‘The Division’ Sells Big, Bigger Than Any Other New Franchise

Ubisoft has a burgeoning hit on its hands with The Division and it isn’t afraid to boast of the online shooter’s performance at launch. The PlayStation 4, Xbox One, and PC game had a strong first week as the best-selling new franchise, according to the publisher.

The Division broke Ubisoft sales records for the first 24 hours after release. Now the shooter has generated $330 million in worldwide sales during its first five days, per publisher estimates. Additionally, the game has sold enough to be the company’s best-selling title ever in an opening week as well as the game industry’s best-selling new game franchise during the first week of release.

The Division taking the top spot in the industry for first week sales of a new franchise is a tremendous achievement. We are very proud of our teams, and humbled by and thankful for the millions of players who are giving us their feedback and support,” said Yves Guillemot, CEO and co-founder of Ubisoft. “The Division is the latest example yet of our unique ability to deliver immersive gaming playgrounds that keeps players engaged and that they eagerly share with their friends and community.”

The Division (PS4, Xbox One, PC)

Some of the stats from the first week of The Division include more than 1.2 million users logged in and playing the game at the same time during its first weekend. All those users also managed to grind out more than 100 million hours of playtime during the first week. Additionally, it was one of the top five games viewed on Twitch during that time and generated 56 million views on YouTube.

Obviously, this gives Ubisoft something else to crow about with its new game.

“On top of record breaking sales, player engagement is the highest ever for any Ubisoft title, demonstrating, among other things, that our investments in our online infrastructure and services are paying off,” said Stephanie Perotti, Ubisoft’s vice president of online services. “We are delivering an online experience that’s on par with the best in the industry, and that matches the quality and connectivity demanded by The Division and its players.”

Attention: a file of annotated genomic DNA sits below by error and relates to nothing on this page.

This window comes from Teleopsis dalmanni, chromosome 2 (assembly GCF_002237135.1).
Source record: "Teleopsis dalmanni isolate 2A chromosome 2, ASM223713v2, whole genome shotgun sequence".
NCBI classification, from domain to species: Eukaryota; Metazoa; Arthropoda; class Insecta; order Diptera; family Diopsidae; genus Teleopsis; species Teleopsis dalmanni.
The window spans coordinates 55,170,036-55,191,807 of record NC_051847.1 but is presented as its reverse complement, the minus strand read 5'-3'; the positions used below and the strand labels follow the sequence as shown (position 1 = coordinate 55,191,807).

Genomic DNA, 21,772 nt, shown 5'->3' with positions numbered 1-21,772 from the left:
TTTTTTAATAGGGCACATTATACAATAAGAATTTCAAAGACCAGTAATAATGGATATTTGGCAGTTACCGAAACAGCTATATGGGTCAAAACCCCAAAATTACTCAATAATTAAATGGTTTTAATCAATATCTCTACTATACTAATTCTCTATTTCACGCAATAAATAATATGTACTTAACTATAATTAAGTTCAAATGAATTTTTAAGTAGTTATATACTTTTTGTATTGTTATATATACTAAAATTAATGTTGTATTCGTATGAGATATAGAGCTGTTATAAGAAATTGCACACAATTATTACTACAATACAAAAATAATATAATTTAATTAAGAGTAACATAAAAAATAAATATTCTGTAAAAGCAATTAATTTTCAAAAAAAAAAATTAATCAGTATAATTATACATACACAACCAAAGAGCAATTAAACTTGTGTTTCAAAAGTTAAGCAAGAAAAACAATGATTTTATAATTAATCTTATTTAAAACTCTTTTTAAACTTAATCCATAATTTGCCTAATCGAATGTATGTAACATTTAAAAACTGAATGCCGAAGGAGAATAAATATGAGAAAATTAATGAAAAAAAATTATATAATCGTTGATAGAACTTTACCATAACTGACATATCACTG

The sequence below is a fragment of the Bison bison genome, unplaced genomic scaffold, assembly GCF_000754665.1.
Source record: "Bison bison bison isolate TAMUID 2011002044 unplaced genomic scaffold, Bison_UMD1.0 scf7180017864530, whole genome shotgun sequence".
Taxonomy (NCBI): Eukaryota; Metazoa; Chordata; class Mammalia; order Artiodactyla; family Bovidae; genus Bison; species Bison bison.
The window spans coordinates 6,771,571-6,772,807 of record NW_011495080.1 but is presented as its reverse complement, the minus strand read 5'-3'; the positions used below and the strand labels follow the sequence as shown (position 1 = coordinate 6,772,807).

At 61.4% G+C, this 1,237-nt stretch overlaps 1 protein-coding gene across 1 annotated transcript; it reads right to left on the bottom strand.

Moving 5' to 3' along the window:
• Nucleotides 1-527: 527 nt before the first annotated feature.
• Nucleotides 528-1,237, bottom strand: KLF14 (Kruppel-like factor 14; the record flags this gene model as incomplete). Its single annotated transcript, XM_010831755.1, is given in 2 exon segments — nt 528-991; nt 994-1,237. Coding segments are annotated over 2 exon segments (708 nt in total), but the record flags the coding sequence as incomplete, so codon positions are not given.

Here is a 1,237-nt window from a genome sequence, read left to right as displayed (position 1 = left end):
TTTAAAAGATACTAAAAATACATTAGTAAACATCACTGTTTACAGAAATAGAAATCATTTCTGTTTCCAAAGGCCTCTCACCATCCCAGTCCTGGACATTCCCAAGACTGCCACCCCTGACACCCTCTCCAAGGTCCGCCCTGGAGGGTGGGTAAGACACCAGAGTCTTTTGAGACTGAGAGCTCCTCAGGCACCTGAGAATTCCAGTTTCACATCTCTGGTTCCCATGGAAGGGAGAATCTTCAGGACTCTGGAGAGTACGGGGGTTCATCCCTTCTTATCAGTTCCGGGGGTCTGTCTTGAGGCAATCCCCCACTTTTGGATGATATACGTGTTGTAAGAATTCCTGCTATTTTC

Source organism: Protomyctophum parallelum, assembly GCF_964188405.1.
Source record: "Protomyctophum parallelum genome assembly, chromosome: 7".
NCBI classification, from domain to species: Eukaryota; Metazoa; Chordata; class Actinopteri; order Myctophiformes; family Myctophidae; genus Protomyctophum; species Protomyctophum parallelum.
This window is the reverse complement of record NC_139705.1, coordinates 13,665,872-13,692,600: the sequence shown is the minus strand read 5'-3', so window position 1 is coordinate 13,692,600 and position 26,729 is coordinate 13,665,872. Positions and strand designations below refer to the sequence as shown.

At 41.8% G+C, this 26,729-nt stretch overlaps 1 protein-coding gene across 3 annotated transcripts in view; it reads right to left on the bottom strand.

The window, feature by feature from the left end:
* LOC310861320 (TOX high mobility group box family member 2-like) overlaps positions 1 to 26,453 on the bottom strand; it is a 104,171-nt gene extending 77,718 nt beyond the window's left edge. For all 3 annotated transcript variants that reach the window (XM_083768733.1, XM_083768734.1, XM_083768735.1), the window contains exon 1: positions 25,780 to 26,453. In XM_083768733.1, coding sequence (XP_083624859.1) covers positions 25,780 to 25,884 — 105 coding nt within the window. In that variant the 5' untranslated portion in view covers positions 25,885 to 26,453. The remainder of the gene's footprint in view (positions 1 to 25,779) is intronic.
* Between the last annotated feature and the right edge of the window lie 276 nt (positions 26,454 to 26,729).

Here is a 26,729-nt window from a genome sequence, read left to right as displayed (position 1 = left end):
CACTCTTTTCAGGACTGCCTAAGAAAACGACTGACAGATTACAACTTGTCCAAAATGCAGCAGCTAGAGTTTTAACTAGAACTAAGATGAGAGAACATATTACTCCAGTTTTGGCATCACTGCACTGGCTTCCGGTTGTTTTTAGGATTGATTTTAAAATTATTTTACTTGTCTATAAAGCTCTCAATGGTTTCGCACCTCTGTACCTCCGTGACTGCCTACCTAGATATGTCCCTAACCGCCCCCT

The servers for The Division have held up surprisingly well despite the number of players. There was a brief glitch out of the gate that took the game offline for a couple of hours just after it launched in the United States’ Eastern Time Zone, but it has remained up since then except when brought down purposefully for maintenance. Developer Ubisoft Massive has also been responsive with quick patches and gameplay balance changes for issues the community quickly noticed.

The Division (PS4, Xbox One, PC)

It will be interesting to see how Ubisoft Massive handles support for the game going forward. The studio shared its plans for the first year of content just prior to launch.

The Division will receive two free content updates first before the paid expansions begin to arrive. The first free update in April adds an end-game activity called “Incursions” along with the ability to trade loot during a co-op play session. The second free update arrives in May, and brings another Incursion with it. This time, players will explore New York’s Columbus Circle.

The three paid expansions will kick off starting in June. “Underground” comes first and takes place in New York City’s maze of tunnels and subways, as the name suggests. “Survival” is a different spin on gameplay, challenging players to survive as long as possible by scavenging. Finally, “Last Stand” will be out during the winter, and there is little detail beyond that.

As the Inquisitr previously covered, the Xbox One has timed exclusivity rights to The Division DLC. That means PlayStation 4 and PC players will have to wait approximately a month after the first two paid DLCs launch on Microsoft’s console. There is no mention of timed exclusivity for the third expansion.

[Image via The Division]